A problem can be expressed with a model or with a combination of models. Our definition of a model is (DeTombe, 1994, p.77):
"A model is a goal related image of a problem in reality, consisting of phenomena and relations between phenomena that the subject(s), who formulate(s) the problem, consider(s) relevant."
A model can be based on theor(y)(ies), assumption(s), hypothese(s), experience(s), intuition(s) or any combination of these. Theoretical ideas differ with respect to their validity. Theories can be strictly founded or merely be a hypotheses, an assumption, or an idea based on experience and/or intuition. These theoretical ideas determine the way reality is viewed. In our opinion it is not possible to formulate an objective model of a complex interdisciplinary societal problem. It is only possible to formulate a model according to the subjective view of the modeling team. Whether a model is a correct or incorrect, a complete or incomplete representation of a problem is a matter of the inter- and/or intra-subjective opinion of the subject(s) that create(s) or use(s) the model.
A problem is defined by a description of the conceptual model of the problem, which can be expressed in several (sub-)models (see the seven-layer-model of DeTombe, 1994). Based on the conceptual model an empirical model can be created. This model can also consist of several sub-models. An empirical model is more detailed, and is more based on data, than the conceptual model. One of the sub-models for describing an empirical model of a problem can be a system dynamic simulation model. Figure one shows an example of a graphical representation of a (simplified) system dynamic model of the transportation of people and goods in relation to economy and environmental demands of fast growing metropolises.
figure 1 A beginning of a system dynamic model
In order to use a system dynamic empirical model as a representation of reality, the discrepancy between the model and reality should not be too large. Given complex interdisciplinary societal problems, it is not always possible to determine exactly when a conceptual or empirical model contains enough aspects captured in the way that they can be used as an adequate representation of reality. There can be many causes for a model not to be formulated according to reality. This can be caused by blind spots, by forgetting to include phenomena in the model, by not knowing that certain phenomena should be included, by deliberately excluding phenomena because of the limitations of the model, by a wrong interpretation or estimation of the relations between the phenomena, by missing relevant data (white spots), or by having data that are in contradiction with each other.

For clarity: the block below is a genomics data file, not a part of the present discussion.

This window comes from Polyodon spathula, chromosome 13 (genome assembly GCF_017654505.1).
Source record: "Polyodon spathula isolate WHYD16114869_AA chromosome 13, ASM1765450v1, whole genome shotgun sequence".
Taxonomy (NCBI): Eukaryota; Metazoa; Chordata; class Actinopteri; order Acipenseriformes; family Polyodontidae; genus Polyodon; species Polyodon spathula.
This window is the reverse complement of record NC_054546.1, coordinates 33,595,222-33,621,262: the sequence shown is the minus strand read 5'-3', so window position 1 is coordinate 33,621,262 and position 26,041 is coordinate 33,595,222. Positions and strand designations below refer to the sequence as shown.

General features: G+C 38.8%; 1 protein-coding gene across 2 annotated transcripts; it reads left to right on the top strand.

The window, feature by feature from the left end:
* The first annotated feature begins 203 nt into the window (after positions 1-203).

The system dynamic simulation part of the empirical model can be the start for making scenarios. Scenarios can be defined as explorations of future development (Jager, 1990). Exploring the future with scenarios is done in the expectation to 'predict' the future development of the problem, and/or to select an optimal strategy for changing the problem in the desired direction. Selecting an optimal strategy for changing the problem is done by comparing the assumed effect of interventions with the desired situation.
Several kinds of scenarios may be distinguished. There is the so-called null-option scenario. This is the scenario in which, at least by the members of this problem handing team, no deliberate interventions are included. One could translate the null-option scenario into: 'the development of the problem without our interventions'. The null-option scenario could also be called and considered the basic scenario. Because there may be several major possible changes in the future which might influence the problem, one can start creating scenarios with creating several basic scenarios. Based on these different basic scenarios one can reflect on the effect of different (combined) interventions. In a scenario, the future can be explored by simulating the expected changes in and between the aspects of the problem. The effect of the changes can be explored by simulating the changes in time steps.
The basic scenarios, the interventions and their assumed effects are based on theoretical ideas about the development of the future, the phenomena, their relations and their reaction to the suggested interventions.